Agent Networks

Agents represent the frontline of any branchless banking service. From wherever they operate, they enable customers to transact – often by turning cash into e-money and back again. Agents play a critical role not only in handling transactions but in identifying, acquiring, and educating new customers, as well as delivering a customer experience that keeps customers coming back.

Financial service providers around the world – from Brazil and Mali to India and the Philippines – are using agents more and more to distribute financial services. Nearly all of the 215-plus branchless banking operations worldwide rely on agents as the main way to sign up and service customers. At least six countries have more than 100,000 agents, and Brazil tops the list with its Central Bank reporting 377,000 agents as of January 2015.

Shifts are also underway. Latin America and Asia, regions typically served by bank agents, are seeing an emergence of agents working for mobile money operators and other non-bank providers. The reverse is true in Africa, with bank agents expanding where non-bank, mobile money agents used to be the norm. CGAP has also observed a growing diversity of actors in the agent value chain, including new types of agent aggregators and agent network managers. And in countries such as Pakistan and Tanzania, heavy competition in the market is leading to significant increases in what are called shared agents, in which one agent services the transactional needs of multiple financial service providers.

These changes in the market are impressive, exciting, and could go a long way toward advancing and deepening financial inclusion among the poor. At the same time, the use of agents can trigger operational, technological, legal/compliance, reputational, and other risks that should be appropriately managed.

The traditional branchless banking model is evolving, with regulation assuming a central role in enabling – and sometimes limiting – its spread. For example, while there is no single formula to building and ensuring a viable network of branchless banking agents, certain key elements have become clear. For one thing, as the human frontline to any branchless banking service, agents must not only comply with Know-Your-Customer (KYC) standards set by their national regulators but also help guard the entire system against fraud, encouraging customers' trust in the service. In addition, branchless banking services must provide customers with access to cash when they need it. Therefore, agents play a critical role in liquidity management by keeping adequate stocks of both cash and e-money to enable clients to transact. And as the first point of contact, agents help bridge the gap between high-tech service and low-literacy clients.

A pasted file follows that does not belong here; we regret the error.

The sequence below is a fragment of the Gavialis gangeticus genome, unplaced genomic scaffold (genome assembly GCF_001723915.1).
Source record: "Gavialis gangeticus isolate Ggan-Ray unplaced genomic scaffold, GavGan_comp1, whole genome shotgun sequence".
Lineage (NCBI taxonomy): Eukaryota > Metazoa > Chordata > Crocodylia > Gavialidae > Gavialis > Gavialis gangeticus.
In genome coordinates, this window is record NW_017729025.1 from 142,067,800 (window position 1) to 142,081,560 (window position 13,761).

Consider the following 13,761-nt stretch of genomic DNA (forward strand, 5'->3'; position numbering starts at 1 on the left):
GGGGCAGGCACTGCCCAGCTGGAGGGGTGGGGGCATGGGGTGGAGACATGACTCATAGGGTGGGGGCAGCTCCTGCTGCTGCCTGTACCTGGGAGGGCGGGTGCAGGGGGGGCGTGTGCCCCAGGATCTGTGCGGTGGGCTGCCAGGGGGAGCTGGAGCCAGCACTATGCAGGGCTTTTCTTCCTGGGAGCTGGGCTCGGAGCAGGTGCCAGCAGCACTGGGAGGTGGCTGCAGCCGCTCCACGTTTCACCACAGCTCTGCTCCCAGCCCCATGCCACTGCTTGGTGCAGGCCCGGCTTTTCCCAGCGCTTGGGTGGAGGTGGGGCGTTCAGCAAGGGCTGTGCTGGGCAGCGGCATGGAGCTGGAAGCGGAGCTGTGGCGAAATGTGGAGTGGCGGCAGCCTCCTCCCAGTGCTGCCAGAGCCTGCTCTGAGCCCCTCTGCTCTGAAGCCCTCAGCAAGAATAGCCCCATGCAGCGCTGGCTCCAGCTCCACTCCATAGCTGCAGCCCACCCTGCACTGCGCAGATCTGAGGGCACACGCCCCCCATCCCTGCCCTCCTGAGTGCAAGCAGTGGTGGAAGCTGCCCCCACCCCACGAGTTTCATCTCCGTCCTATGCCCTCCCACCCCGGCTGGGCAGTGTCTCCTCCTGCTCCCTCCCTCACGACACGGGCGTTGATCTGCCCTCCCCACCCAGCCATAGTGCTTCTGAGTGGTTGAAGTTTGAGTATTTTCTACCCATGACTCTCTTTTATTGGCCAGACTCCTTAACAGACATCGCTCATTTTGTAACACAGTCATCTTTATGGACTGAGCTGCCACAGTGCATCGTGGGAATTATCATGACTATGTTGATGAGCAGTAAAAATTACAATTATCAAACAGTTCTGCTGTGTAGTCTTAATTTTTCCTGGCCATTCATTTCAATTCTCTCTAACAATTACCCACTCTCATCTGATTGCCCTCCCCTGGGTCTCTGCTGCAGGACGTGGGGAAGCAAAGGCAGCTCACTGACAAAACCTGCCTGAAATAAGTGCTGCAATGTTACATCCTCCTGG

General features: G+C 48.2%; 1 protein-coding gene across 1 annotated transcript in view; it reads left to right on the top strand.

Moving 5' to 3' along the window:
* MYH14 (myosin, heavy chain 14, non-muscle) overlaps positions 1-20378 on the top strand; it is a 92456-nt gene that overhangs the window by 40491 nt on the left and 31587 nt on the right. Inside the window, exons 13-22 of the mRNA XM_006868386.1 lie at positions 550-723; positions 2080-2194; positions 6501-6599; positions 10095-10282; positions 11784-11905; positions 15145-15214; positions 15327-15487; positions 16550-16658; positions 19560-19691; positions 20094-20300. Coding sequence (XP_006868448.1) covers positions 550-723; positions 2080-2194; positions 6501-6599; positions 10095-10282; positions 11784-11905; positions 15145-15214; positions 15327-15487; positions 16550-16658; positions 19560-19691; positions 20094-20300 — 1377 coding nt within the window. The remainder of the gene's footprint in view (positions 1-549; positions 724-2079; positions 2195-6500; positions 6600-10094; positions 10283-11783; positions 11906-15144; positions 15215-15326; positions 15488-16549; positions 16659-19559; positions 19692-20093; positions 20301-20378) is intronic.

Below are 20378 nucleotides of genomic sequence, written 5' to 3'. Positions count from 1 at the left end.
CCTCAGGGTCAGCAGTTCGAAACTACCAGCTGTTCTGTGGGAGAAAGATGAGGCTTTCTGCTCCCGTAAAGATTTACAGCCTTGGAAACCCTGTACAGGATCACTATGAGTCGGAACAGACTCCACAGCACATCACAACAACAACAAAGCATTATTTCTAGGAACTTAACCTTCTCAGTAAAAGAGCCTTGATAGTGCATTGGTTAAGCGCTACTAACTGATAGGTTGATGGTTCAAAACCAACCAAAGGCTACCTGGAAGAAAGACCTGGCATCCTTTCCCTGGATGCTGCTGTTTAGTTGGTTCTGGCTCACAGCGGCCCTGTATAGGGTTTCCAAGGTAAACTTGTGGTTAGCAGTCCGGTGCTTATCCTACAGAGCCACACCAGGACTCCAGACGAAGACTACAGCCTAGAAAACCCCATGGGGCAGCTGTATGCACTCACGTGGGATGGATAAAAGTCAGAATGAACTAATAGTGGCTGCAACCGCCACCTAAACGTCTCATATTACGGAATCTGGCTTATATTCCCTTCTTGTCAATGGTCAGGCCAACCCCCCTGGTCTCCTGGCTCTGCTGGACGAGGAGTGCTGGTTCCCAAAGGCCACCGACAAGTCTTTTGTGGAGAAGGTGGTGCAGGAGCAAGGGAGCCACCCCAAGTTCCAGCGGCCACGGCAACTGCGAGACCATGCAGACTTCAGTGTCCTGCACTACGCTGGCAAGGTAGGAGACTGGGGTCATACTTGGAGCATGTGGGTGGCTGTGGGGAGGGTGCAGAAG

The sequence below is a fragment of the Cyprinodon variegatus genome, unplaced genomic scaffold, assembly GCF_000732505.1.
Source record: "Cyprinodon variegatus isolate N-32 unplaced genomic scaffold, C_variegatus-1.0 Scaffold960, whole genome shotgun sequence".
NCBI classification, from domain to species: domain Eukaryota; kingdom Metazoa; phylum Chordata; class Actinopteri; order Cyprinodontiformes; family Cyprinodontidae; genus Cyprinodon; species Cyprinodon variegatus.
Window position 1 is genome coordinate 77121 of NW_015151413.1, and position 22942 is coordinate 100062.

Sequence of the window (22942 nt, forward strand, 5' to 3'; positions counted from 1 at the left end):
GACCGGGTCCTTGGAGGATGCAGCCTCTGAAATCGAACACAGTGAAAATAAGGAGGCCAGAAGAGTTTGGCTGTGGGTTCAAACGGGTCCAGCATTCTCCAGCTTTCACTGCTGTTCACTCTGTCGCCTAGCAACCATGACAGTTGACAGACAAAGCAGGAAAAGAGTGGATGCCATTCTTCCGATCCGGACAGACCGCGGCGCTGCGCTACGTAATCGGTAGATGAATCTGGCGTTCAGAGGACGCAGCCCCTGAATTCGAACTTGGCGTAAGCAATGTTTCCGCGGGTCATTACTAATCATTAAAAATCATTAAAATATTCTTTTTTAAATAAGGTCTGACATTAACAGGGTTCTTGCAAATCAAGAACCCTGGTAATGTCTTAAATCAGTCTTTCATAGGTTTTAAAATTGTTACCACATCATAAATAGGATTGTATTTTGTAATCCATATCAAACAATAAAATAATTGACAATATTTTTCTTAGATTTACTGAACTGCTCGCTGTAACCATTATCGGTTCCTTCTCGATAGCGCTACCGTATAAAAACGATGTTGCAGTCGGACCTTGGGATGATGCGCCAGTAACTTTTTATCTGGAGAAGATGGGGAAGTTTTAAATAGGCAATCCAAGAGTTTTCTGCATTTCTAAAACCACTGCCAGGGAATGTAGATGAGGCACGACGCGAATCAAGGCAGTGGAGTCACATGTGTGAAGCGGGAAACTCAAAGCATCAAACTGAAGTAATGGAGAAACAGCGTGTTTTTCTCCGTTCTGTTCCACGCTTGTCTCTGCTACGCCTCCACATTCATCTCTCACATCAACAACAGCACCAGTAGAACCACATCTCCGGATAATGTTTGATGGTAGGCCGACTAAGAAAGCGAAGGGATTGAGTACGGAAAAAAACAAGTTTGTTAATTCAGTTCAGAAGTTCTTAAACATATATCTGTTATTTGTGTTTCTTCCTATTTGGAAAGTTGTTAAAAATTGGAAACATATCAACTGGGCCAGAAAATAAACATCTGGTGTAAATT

CGAP has produced materials and toolkits on several critical issues related to agent management in order to help providers and policymakers continue to develop viable agent distribution channels. Such channels are critical to serving the poor while simultaneously protecting consumers and the stability and integrity of financial services.

Resources

Contact: Wameek Noor

Publications

21 November 2017
This diagnostic provides an analysis of the regulatory framework for DFS in Côte d’Ivoire, including its coverage, conducive features, and gaps and obstacles. The paper also offers recommendations on how to address these issues.
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English (57 pages)
25 September 2017
This Working Paper explores three approaches banks in Kenya have used to respond to mobile money. While nonbank mobile financial services can fundamentally reshape the financial sector in a developing market, as they have clearly done in Kenya, mobile services need not represent an existential threat to the traditional banking industry.
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English (12 pages) | French (14 pages)

From Our Blog

A newly recruited MyAgro vendor (agent)
11 October 2017
Using mobile technology to empower agents to do more than collect payments, a Senegalese agridealer grew sales, cut costs and made its customers happier.
07 September 2017
8 comments
The card industry once faced a challenge in retail payments familiar to today’s mobile money providers: competitors were building their own acceptance networks, limiting the usefulness of their services. The card industry’s solution could hold a valuable lesson for today.